With the CPAID team spanning the globe, our spotlight series celebrates the researchers who make our work unique, seeking to understand a little more about their research, motivations and backstory.
In this CPAID spotlight, we speak to CPAID Investigator Tom Kirk about her research.
Please tell us a little about yourself
I'm a CPAID researcher and consultant. My interests include the provision of security and justice in conflict affected regions, social accountability, civil society, activism, governance and public authority. I’ve lived and worked in Afghanistan, Pakistan, South Sudan, India, Timor-Leste, the DRC and Kenya. In my spare time I enjoy reading bad sci-fi and, sometimes, trying to keep fit.
Please tell us about your current work
All my work is undertaken in partnership with CPAID colleagues. Currently it looks at how large INGOs understand and engage public authority in fragile and conflict affected states. I have been doing this through a grant from Mercy Corps to explore a water governance and provision programme in the Eastern DRC. I am also beginning new research on the same theme in South Sudan.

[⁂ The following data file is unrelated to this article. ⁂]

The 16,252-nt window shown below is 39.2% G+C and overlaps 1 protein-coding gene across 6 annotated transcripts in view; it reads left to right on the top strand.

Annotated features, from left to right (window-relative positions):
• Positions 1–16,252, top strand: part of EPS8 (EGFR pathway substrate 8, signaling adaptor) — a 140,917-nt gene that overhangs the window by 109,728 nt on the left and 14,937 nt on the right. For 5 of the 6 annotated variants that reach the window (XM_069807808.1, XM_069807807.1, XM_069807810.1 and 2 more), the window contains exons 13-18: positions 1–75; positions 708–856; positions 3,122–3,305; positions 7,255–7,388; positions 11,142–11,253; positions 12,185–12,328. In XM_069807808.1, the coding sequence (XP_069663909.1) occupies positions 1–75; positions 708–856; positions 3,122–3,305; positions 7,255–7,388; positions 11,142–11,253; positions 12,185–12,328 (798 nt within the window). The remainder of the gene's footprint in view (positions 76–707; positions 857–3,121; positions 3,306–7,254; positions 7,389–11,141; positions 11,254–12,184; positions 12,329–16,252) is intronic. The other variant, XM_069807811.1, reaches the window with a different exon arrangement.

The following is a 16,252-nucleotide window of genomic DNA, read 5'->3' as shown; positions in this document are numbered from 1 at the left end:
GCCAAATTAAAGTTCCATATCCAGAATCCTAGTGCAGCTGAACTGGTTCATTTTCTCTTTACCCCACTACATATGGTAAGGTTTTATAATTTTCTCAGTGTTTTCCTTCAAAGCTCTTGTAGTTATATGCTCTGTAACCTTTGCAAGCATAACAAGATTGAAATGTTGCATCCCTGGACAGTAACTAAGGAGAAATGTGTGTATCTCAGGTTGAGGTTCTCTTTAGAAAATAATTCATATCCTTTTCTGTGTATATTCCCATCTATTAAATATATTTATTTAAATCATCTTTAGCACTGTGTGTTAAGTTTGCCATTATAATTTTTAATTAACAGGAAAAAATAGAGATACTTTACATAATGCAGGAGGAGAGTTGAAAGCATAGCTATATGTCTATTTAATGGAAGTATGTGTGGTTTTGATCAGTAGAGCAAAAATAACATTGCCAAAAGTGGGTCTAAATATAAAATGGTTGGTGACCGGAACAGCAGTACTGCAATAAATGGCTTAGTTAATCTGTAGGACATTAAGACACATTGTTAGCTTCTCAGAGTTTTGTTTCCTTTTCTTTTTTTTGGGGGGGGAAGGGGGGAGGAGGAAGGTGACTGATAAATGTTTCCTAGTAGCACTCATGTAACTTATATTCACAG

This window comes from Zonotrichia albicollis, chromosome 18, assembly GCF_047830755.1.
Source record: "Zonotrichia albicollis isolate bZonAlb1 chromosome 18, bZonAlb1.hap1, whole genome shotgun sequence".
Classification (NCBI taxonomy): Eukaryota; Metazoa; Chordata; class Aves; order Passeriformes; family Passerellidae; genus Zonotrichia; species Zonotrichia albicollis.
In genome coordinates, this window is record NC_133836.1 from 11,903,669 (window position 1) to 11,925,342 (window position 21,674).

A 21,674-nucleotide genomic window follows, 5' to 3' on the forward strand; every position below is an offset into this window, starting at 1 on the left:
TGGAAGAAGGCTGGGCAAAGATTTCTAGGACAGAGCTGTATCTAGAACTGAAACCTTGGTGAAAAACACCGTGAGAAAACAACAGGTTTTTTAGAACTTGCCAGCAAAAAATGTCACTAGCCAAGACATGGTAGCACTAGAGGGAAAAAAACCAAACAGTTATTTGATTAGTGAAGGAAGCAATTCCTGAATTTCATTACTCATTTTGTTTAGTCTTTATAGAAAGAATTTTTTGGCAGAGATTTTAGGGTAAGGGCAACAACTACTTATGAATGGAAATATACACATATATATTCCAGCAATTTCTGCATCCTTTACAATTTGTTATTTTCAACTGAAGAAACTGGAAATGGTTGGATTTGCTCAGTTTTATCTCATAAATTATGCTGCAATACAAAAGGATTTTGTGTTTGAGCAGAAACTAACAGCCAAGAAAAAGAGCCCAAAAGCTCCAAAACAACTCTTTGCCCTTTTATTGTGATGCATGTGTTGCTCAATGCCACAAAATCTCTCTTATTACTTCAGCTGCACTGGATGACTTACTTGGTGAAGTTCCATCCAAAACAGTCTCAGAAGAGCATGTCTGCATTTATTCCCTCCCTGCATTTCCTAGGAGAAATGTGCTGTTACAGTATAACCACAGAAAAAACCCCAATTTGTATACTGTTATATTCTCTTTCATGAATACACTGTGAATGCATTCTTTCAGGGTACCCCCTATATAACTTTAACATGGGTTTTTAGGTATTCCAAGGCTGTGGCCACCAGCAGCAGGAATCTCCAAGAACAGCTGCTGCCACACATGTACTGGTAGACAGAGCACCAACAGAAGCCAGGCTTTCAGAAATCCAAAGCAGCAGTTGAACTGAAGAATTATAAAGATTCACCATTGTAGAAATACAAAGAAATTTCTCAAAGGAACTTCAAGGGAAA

Can you share any interesting results you’ve learned from your work?
The two main things I have learnt from the project in the DRC are, first, the residents of places such as Goma often live such precarious and risk-laden lives that trying to gather fine-grained data which reveals how they manage their resources and networks is challenging, even when researchers believe they have established a modicum of trust. Second, development programmes that believe they can impose their own logics over the top of existing political economies may succeed in the short-term, but their sustainability should be doubted.
What do you hope the impact of your work will be?
I believe my work will help to advance methodological approaches to understanding how households manage their finances and networks in fragile and conflict affected states, whilst challenging previous claims to have gathered ‘good’ data. I also believe it will add to the calls for development programmes to understand their contexts when designing interventions that aim to disrupt the status quo.
Could you share a bit about the moment you realised being a scholar was the path for you?
I realised scholarship was for me progressively. Three books stand out right now but they change depending on when I am asked and how I am feeling. On the structural side, it was North et al’s Violence and Social Orders as it helped me to make sense of what was happening in Afghanistan in the late 2000s. Whilst on the ethnographic front it was Fredrik Barth’s Political Leadership among Swat Pathans and David Mosse’s Cultivating Development. The former helped me to shed any rose-tinted ideas I had about the role played and power wielded by large landowners in Northern Pakistan. The latter, that ethnographic and participatory method can be usefully used to examine development practice.